while combining the simultaneous interaction of two
photons with the structure probed. In our case, the six
bacteria tested are good candidates for two-photon
excitation and do not seem to be at the origin of the
generation of a second harmonic signal. The interest
of MPM for bacteria rests on two facts. First, the
multiphoton process is involved for wavelengths in
the near-infrared range, a spectral range far from the
one-photon absorption and emission ranges and lowly
energetic compared to linear fluorescence processes.
Thus, the bacterial integrity is preserved during the
image recording and the spectral absorption ranges
can be scanned without any risk of spectral
superposition between the excitation and the emission
windows. Thus, the endogenous fluorescence emitted
from bacteria can be recorded. Then, the TPF solution
offers an optical sectioning inherent to its principle
resting on a mechanism weakly likely consequently
occurring exclusively at the focal point of the system
where the photon density is enough for producing a
two-photon absorption process. Parasite light, usually
emitted from the upper and lower optical plans are de
facto highly reduced, contrary to one-photon
processes producing photon in these plans sometime
mechanically removed thanks to a more or less
opened pinhole (confocal microscopy).
2.2.3 Computational Solution
3D image recovery rests on the estimation of the PSF
model thanks to the algorithm FIGARO (Chouzenoux
2019). A multivariable Gaussian fitting process
delivers a mathematical model of the transfer function
of the instrument thanks to the recording of the signal
coming from the fluorescent microspheres. The
instrumental contribution at the image is thus
characterized. Then, the 3D image recovery can take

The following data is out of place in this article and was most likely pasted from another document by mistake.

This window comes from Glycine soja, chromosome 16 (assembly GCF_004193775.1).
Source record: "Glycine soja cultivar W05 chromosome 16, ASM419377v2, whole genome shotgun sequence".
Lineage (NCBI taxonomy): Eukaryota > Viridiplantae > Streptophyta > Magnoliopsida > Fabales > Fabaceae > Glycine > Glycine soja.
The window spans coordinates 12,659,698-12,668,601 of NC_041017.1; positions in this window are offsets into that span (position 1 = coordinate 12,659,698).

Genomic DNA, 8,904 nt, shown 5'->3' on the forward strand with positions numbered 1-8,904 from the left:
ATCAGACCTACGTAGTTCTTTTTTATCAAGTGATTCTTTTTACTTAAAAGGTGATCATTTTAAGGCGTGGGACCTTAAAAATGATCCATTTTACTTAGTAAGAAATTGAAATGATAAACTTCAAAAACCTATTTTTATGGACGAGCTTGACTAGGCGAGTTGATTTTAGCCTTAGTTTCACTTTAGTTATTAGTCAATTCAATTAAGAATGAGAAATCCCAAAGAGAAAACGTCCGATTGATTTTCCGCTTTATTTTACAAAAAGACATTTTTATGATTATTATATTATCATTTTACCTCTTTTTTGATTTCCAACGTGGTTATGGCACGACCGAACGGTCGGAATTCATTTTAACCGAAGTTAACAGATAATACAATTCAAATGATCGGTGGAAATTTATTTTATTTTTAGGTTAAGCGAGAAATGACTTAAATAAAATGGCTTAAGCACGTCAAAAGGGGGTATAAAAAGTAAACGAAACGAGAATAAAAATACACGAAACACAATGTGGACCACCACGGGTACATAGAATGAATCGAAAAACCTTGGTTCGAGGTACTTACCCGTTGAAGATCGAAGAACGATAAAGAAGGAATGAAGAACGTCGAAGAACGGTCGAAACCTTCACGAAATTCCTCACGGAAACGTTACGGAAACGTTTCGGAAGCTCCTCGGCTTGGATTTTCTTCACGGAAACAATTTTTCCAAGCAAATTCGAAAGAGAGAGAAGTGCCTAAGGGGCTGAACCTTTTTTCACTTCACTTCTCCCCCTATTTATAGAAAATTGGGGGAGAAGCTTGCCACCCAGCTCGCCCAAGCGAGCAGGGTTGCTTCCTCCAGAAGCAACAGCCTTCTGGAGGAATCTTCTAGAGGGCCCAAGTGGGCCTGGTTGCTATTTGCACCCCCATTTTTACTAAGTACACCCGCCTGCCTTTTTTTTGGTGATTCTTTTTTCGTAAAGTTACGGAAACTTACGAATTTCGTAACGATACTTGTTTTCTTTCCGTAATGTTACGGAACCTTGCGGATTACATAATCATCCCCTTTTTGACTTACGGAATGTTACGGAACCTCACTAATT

the contribution of the instrument to the image in
consideration and specifically remove its role. In our
case, for the 3D image recovery, the algorithm from
(Chouzenoux 2013) in its accelerated version, is
involved. The block distributed majorize-minimize
memory gradient (BD3MG) minimizes a least-
squares criterion, regularized with a smoothed total-
variation term reducing noisy artefacts and a
quadratic penalty to constrain the range of the pixel
3.1 3D Endogenous Images of Bacteria
The illustration of bacterial imaging is led with E.
Coli. No labelling process is involved in this part.
Figure 2 illustrates the image recording of E. Coli.
Figure 2A presents the large field of view including
regions of interest where bacteria look isolated; in the
white square, at least two bacteria are identified.
Figure 2B shows the 3D point of view of the bacteria
present into the white square, revealing a potential
Figure 2: Endogenous fluorescence of E. Coli. A. A 2D
record of multiphoton images of E. Coli label free. B. A 3D
reconstruction of the image of E. Coli.
Multiphoton Microscopy for Bacterial Imaging: A Label-free Solution Resting on Endogenous Two-photon Fluorescence
superimposition of two bacteria on each other. The
Bacillus shape expected for E. Coli is observed.
3.2 Control Process of the Object
Shape Detected at the Image
A control set of experiment were led thanks to the